J is for Jumping Rope

During my early elementary years, my school’s asphalt fields had several jump rope games and chants going on during recess. Jump roping was THE game girls played. I was actually pretty good at double dutch with partners and knew all the songs. When my family moved to another town and I had to attend another school, my mother armed me and my sisters with new jump ropes to share with new friends. What a disappointment when we discovered no one jumped double dutch or knew our chants.

My theme for the 2022 AtoZ Blog Challenge is titled Grand Prompts To Ask Your Grands. Each day in April I will present a conversation starter/journal prompt to ask your parents, grandparents, aunts, older neighbors, co-workers, yourself…you get the idea. The questions are meant to forge connections between and within generations and inspire storytelling and journaling. 

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If you had purchased a paperback or ebook The Heart of Bakers and Artists, The Dreams of Singers and Sluggers and/or Becoming America’s Food StoriesThank you!

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The Heart of Bakers and Artists

The Dreams of Singers and Sluggers

Becoming America’s Food Stories


Hope you are hungry. Becoming America’s Food Stories recalls the tales that have been told around my family’s dinner table. The histories explain the motivations over bowls of macaroni, antics play out while slurping soup, and laughter echoes throughout the dining room. Pull up a seat. There’s always room.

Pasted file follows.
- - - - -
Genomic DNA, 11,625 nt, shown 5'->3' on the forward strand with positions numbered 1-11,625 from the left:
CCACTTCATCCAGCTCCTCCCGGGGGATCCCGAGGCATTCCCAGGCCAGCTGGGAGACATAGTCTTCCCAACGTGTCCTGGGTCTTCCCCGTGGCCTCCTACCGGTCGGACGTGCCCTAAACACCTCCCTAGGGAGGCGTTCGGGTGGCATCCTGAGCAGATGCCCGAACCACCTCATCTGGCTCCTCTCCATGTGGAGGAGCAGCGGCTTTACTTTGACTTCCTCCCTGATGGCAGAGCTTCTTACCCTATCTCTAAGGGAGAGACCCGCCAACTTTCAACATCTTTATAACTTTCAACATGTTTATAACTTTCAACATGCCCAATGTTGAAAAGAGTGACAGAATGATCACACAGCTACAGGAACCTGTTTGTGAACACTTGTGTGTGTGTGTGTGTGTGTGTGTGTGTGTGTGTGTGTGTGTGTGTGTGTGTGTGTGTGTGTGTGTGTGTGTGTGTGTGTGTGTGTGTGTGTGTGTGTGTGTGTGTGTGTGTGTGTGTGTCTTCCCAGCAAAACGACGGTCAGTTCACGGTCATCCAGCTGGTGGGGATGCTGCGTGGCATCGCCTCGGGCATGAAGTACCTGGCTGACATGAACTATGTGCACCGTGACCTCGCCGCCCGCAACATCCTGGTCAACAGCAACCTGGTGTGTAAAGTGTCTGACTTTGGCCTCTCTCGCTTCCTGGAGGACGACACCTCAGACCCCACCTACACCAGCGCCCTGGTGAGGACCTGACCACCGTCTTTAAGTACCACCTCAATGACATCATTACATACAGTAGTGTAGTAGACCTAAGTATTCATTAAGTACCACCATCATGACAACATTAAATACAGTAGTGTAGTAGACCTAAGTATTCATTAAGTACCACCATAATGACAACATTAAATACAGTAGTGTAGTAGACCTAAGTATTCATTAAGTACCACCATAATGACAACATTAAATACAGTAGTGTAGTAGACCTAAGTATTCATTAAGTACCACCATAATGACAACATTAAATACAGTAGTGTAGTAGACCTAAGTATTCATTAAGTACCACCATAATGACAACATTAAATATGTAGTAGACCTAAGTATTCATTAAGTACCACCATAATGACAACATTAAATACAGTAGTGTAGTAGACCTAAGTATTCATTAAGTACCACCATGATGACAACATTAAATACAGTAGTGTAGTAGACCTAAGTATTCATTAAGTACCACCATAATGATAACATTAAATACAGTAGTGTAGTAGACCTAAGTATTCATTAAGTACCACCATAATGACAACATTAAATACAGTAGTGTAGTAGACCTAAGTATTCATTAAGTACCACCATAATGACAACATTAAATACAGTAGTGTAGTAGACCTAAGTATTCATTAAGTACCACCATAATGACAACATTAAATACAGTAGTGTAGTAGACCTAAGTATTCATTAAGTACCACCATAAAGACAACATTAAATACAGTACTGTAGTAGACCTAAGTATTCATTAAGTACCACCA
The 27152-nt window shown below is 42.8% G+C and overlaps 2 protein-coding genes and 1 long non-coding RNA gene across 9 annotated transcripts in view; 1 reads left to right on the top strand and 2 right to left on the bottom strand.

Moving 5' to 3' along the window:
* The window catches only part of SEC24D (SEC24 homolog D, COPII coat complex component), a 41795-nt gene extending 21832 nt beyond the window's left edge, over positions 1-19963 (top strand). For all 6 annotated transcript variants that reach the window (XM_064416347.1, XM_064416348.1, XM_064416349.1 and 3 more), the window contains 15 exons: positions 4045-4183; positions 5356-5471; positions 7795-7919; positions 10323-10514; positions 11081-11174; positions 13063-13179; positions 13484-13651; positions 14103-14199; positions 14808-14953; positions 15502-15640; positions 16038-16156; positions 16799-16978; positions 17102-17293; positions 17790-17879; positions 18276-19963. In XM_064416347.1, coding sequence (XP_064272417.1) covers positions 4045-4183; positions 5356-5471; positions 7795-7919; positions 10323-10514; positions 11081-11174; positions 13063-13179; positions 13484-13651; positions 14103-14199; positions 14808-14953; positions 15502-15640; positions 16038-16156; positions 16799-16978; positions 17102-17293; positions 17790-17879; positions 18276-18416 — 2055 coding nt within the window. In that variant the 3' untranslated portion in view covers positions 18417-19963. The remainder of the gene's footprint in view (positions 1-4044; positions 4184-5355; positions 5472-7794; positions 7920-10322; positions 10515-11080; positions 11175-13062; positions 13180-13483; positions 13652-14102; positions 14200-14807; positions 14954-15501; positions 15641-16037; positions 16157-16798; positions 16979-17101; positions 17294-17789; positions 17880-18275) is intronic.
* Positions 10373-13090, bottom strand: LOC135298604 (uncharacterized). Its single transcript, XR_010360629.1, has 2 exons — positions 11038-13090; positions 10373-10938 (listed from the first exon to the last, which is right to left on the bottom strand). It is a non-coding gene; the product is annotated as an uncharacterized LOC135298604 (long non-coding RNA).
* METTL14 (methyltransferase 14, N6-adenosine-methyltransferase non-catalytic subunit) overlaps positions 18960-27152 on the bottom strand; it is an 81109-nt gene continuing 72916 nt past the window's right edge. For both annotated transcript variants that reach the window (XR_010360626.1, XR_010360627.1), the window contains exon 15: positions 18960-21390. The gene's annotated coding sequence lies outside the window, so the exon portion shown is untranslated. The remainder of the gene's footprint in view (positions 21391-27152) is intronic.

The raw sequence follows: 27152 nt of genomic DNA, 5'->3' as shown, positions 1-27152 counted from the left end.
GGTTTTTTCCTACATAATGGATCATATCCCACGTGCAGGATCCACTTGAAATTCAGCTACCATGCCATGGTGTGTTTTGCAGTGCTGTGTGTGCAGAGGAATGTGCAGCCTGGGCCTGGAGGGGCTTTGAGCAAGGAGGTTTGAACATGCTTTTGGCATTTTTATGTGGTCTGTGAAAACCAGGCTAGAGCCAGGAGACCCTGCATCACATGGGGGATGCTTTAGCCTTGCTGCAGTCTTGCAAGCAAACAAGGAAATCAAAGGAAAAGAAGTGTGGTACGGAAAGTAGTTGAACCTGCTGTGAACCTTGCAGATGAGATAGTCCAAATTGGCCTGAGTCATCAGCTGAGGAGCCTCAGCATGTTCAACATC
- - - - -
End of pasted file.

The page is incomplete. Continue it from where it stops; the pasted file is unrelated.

The Heart of Bakers and Artists is set in the Lower East Side of Manhattan, 1911. The story follows nine-year-old Lily, an American-born child of Sicilian immigrants, who wants to prove she is not a little kid. To be a big kid in the crowded tenement neighborhoods, she must tackle bigotry, bullies, disasters, dotty bakers, and learn to cross the street by herself
The Dreams of Singers and Sluggers picks up where The Heart of Bakers and Artists left off.Lily has big dreams to sing out with her powerful voice, but must do EVERYTHING, since Mama fell into a deep depression, the baby is sick, and the “Black Hand” terrorizes the neighborhood, threatening her chance to sing at the New York Highlanders Fourth of July baseball game.
Antoinette Truglio Martin is the author of Hug Everyone You Know: A Year of Community, Courage, and Cancer. The memoir is a wimpy patient’s journey through her first year of breast cancer treatment.

10 thoughts

  1. It was the same at my grammar school- jump-roping was a girl’s game.
    I was never clear as to why, perhaps the silly song or how, with the songs, it was just too close to dancing.
    But why can’t boys play along?
    No clues were to be found, so I moved on trying to fit in where I belonged and still afraid of those strange creatures in shirts anyway.

    Like

  2. Ah, jump rope! That’s another childhood memory that I had forgotten. We also played ‘Ball Against the Wall’ (equipped with rhymes like “A my name is Anna, my husband’s name is Andy, we come from Alabama with a car load of Apples!” 😀

    Liked by 1 person

  3. Jumping Rope or skipping as I would call it is such a good way to get fit & healthy, especially as one gets older.
    As part of my daily boxing sessions I normally skip for three 3 minute rounds and love it.

    Liked by 1 person

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